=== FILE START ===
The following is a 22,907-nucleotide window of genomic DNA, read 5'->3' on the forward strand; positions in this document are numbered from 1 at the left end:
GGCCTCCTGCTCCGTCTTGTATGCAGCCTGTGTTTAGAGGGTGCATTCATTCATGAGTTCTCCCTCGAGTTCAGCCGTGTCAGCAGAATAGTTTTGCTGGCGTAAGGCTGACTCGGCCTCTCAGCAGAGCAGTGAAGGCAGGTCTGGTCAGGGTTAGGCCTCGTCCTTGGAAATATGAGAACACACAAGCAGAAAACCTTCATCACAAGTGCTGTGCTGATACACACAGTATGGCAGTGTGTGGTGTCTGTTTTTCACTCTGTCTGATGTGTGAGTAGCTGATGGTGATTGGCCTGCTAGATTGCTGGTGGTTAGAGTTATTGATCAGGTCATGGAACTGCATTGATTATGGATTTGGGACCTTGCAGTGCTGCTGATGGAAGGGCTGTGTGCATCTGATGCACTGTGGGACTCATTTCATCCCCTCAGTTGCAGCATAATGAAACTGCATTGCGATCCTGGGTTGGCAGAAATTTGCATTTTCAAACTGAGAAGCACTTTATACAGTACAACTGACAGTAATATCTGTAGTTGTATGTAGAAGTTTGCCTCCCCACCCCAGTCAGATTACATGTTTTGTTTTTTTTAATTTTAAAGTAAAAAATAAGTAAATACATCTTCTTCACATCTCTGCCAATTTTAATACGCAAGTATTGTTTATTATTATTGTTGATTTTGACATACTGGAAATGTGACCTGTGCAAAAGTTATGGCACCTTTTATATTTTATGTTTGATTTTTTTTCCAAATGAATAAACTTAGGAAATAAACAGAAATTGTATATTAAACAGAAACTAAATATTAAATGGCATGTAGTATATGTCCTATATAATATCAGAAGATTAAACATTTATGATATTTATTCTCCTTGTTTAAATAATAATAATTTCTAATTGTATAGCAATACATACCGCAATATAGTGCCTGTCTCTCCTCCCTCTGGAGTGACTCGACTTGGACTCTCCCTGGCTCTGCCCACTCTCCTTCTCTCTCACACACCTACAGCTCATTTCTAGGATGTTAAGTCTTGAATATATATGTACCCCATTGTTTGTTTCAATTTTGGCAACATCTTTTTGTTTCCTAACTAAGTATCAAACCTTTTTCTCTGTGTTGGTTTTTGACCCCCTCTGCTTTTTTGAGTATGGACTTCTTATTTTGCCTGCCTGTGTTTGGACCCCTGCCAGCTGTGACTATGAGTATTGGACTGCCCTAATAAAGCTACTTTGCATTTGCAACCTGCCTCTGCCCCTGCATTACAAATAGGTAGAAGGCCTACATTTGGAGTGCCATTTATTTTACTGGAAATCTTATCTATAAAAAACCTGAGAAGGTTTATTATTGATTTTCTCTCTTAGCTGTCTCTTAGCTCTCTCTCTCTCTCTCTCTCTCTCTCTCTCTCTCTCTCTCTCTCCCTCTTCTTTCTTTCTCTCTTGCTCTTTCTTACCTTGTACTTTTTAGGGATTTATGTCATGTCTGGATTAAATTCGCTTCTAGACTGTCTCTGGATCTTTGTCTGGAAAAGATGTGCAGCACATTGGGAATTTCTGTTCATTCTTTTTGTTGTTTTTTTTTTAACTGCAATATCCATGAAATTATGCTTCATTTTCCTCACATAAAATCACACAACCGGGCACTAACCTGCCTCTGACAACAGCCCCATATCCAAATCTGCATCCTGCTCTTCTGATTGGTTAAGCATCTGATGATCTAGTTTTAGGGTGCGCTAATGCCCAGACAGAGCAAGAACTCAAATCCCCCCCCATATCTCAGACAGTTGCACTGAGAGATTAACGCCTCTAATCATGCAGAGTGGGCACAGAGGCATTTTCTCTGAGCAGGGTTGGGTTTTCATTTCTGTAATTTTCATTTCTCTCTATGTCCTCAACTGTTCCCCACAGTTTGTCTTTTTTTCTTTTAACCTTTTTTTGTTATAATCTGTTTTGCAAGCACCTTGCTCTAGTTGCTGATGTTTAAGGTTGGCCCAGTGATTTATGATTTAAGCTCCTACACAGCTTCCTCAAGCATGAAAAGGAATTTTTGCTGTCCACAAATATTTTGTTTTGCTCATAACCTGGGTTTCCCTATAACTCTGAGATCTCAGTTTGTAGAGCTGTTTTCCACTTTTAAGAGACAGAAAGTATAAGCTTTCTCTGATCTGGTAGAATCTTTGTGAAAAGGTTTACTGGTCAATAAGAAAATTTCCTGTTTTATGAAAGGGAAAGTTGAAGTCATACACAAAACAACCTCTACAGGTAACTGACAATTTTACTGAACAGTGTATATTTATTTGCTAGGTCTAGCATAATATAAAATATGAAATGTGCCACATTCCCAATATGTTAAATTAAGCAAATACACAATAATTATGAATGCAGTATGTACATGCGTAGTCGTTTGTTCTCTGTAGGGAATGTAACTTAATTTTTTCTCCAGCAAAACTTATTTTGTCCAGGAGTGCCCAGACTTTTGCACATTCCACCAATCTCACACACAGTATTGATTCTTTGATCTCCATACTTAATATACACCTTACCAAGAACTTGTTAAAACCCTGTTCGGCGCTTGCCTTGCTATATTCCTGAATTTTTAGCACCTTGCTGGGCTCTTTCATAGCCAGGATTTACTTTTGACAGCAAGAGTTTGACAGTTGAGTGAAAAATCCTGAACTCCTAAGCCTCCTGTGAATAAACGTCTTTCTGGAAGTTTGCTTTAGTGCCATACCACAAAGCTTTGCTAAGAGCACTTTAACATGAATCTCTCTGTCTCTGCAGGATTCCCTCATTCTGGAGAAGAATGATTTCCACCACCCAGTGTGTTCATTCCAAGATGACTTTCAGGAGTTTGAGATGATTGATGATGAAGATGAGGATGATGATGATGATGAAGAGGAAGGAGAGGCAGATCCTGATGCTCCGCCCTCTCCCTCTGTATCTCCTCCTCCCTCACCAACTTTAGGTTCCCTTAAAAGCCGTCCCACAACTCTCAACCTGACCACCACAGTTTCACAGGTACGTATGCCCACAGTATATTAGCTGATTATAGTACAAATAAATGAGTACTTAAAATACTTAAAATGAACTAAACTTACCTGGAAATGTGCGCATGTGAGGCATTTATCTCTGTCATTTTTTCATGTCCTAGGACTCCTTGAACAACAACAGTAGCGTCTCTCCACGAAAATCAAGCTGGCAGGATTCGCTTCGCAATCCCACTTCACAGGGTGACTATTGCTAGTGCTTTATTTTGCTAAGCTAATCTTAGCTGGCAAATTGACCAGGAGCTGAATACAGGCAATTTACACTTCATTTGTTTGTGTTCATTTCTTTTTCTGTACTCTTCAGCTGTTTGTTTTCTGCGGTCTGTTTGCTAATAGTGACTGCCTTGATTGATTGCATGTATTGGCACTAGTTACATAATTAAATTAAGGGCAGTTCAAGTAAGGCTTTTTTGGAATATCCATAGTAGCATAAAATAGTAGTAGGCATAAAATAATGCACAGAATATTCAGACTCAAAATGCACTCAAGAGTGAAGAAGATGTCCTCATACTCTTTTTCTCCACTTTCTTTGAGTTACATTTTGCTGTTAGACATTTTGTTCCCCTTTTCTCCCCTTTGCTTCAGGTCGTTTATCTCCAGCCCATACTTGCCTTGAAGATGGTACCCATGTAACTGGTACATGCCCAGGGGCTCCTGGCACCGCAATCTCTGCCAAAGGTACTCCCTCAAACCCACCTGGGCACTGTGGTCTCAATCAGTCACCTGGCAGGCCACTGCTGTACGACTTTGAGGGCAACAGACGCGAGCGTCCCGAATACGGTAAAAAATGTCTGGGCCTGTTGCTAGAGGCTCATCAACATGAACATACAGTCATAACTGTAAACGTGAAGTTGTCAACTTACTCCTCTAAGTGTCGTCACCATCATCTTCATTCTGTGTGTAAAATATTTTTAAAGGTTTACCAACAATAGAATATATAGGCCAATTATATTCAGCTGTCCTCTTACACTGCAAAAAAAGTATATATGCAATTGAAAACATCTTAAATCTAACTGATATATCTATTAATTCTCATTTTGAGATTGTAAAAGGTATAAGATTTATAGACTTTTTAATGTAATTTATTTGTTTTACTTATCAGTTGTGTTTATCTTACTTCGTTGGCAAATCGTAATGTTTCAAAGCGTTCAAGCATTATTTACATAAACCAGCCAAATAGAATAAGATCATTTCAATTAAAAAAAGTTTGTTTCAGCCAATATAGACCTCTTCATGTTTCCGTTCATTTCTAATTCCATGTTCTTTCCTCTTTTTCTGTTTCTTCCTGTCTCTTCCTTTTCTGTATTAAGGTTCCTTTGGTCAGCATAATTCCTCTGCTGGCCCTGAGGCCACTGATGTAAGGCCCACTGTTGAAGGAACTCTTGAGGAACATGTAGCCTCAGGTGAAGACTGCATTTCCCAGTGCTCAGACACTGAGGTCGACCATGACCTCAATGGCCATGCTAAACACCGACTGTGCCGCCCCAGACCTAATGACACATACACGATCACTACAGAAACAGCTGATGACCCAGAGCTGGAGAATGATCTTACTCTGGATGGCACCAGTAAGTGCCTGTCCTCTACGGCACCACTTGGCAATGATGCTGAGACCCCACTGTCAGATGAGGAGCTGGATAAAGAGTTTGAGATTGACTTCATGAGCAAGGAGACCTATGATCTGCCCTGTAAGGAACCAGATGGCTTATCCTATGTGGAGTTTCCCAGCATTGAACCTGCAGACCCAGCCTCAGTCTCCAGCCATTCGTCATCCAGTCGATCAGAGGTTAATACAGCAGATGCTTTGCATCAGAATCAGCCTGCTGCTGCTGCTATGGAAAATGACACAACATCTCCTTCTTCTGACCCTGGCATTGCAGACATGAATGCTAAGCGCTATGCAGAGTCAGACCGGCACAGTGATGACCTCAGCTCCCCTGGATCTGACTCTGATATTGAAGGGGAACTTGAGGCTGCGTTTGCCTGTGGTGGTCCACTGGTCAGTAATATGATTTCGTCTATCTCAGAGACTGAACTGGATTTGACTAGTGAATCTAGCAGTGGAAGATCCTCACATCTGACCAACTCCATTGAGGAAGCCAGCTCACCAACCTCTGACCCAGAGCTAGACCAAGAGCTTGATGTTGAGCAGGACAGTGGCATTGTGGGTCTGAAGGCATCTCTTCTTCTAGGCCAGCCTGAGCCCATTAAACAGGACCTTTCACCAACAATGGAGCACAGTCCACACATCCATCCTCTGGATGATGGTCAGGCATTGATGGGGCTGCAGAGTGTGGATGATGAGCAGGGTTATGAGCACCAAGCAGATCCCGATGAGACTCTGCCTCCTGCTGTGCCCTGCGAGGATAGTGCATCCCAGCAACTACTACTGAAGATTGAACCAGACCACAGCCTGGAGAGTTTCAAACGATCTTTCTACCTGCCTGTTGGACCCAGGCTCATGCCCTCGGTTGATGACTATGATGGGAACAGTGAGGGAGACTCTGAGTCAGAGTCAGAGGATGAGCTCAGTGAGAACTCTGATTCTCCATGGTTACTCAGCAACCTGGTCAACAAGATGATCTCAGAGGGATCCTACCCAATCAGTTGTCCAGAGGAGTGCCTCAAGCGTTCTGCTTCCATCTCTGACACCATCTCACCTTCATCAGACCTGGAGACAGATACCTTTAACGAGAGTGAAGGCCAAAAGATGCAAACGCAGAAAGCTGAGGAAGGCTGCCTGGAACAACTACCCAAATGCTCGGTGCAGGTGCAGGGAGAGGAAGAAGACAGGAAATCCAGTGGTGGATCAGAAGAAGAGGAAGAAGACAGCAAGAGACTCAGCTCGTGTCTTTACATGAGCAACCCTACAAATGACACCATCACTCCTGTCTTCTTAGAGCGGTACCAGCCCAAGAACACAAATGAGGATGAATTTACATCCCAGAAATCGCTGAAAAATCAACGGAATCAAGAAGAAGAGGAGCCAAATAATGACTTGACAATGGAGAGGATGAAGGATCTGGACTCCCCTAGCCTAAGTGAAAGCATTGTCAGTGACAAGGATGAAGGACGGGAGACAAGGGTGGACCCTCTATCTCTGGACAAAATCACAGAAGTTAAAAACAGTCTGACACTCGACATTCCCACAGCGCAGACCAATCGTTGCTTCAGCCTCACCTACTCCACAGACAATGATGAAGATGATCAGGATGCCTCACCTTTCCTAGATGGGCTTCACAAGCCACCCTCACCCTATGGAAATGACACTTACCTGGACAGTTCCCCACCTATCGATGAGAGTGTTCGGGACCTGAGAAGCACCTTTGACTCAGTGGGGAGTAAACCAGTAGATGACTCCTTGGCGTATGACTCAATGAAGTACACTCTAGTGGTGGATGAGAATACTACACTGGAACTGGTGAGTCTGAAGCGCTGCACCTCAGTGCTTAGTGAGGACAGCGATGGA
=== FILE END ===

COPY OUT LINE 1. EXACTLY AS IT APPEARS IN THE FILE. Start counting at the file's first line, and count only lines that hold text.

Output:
The following is a 22,907-nucleotide window of genomic DNA, read 5'->3' on the forward strand; positions in this document are numbered from 1 at the left end: